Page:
Hi I’m Sam Wood. I’m the chief editor, lead acne expert, and health coach behind GoodGlow. I’m also an author of one of the top selling acne books on Amazon, a husband, father of two, and a pretty good cook!

I’m so glad you found GoodGlow and hope the information I have spent the last 10 years cultivating will help you clear your skin and improve your overall health.

I began experiencing acne breakotus as a sophomore in high school, but unlike most of my friends, my acne actually got worse as I got into my 20s. I exercised regularly, ate healthy (or so I thought) and spent hundreds of dollars a month on high end skincare products and supplements to help clear my skin. Despite these measures my acne breakouts and scarring only got worse as the years wore on.

This greatly wore on my self confidence and mental health. Simple things like taking pictures or going out with a large group made me feel self conscious. So I avoided these situations whenever I could help it.

As a last ditch effort I decided to try an extremely restrictive diet recommended by a close friend with an autoimmune disease. After following this diet for about two months my skin started to clear for the first time in over 8 years. The good news is that this restrictive diet is not actually necessary for 99% of people to permanently clear their skin, and over the course of a few months I was able to add back about 90% of my “normal diet”.

After clearing my skin I spent the next 4 years self experimenting on myself with different diets, supplements, skincare products to try and find a pattern for what was triggering my acne breakouts. I even tried different meditation, ice baths, and accupuncture to try and isolate the root cause of the breakouts.

In the end I realized that an extremely restrictive diet was not necessary for clear skin. The most important thing to do is to avoid inflammatory foods in your diet. Some common examples of this are fried foods, alcohol, sugar, and dairy.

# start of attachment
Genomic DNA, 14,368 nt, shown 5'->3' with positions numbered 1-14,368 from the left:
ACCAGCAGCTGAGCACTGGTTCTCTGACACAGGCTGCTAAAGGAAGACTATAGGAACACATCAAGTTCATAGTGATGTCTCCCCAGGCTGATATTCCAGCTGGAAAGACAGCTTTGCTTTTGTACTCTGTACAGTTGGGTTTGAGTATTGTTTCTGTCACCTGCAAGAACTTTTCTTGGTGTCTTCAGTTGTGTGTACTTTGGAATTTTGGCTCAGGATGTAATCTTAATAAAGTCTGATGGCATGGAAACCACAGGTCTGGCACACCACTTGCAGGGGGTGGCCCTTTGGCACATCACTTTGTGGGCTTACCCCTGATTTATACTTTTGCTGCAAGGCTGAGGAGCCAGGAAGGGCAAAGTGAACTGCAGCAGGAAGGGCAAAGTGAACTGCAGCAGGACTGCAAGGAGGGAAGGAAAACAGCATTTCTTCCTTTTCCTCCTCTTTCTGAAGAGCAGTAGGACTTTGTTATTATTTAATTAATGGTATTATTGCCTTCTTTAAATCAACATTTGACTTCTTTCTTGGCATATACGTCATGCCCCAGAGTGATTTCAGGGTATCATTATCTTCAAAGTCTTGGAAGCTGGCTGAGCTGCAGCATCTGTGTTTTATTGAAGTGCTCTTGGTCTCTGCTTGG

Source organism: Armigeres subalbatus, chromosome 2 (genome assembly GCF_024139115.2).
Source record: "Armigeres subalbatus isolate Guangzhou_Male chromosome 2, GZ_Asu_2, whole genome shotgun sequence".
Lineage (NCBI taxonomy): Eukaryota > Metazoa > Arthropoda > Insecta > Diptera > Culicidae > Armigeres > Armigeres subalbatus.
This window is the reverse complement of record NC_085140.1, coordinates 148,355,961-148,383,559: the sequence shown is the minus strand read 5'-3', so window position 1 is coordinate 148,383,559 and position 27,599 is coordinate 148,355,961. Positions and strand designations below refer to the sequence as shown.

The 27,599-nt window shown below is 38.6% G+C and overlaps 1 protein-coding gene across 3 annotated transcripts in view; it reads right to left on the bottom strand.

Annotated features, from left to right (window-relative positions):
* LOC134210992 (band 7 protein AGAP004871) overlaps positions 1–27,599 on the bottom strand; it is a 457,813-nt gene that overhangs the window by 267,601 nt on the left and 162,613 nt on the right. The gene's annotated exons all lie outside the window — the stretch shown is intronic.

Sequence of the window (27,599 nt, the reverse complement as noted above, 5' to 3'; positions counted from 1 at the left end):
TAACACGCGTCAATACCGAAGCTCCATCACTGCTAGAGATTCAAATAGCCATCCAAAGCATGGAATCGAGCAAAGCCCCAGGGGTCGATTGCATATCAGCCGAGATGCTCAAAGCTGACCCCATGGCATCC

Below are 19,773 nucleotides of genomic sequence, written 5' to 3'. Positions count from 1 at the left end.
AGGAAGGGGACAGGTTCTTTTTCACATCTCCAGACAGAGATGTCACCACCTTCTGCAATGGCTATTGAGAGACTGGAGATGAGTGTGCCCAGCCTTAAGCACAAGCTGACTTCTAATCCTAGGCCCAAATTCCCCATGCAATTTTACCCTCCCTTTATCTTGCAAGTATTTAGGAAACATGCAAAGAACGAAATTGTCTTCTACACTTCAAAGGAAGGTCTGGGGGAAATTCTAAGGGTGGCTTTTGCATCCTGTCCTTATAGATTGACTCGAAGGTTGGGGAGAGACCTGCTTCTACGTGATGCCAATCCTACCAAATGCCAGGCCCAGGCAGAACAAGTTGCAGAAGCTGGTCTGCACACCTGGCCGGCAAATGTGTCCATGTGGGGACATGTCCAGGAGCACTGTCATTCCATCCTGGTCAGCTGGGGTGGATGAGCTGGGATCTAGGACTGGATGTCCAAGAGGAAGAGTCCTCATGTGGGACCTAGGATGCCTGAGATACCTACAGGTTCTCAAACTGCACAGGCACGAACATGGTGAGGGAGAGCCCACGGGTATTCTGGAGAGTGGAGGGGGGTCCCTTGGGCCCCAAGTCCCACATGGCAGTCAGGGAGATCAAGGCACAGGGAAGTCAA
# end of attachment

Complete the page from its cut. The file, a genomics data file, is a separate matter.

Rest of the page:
Most impoirtantly I stopped reading trendy websites for skincare advice and began reading medical journals authored by dermatologists and nutritionists. Although the information in the articles was great the information was not easily understandable to most readers (including me). I spent hours dissecting individual posts and looking up terms I did not understand. Over the next 6 months I gradually began to understand these journals and started self experiemting some of the research on myself.

After experiencing quite a bit of success personally, I started sharing my research on forums and with close friends struggling with acne. When I shared the research it was in easy to understand, plain English. Everyone I talked to loved what I had to say and kept asking more and more questions. So I decided to start a blog so I could just send someone a link when they asked a question instead of rewriting something I had sent 100 times before 😅

While the same directional principles apply to everyone, acne is very personal and should be treated on an individual basis. That’s ultimately why I created GoodGlow. To help everyone reverse engineer the root cause of their acne and clear their skin permanently.

To date I’ve helped over 2,500 people clear their skin using a natural, holistic approach. If you are unable to find an answer to your question in any of the articles my team has written please reach out and I will do my best to guide you to the proper information and resources so you can make a thoughtful, informed decision. Read more of Sam's articles.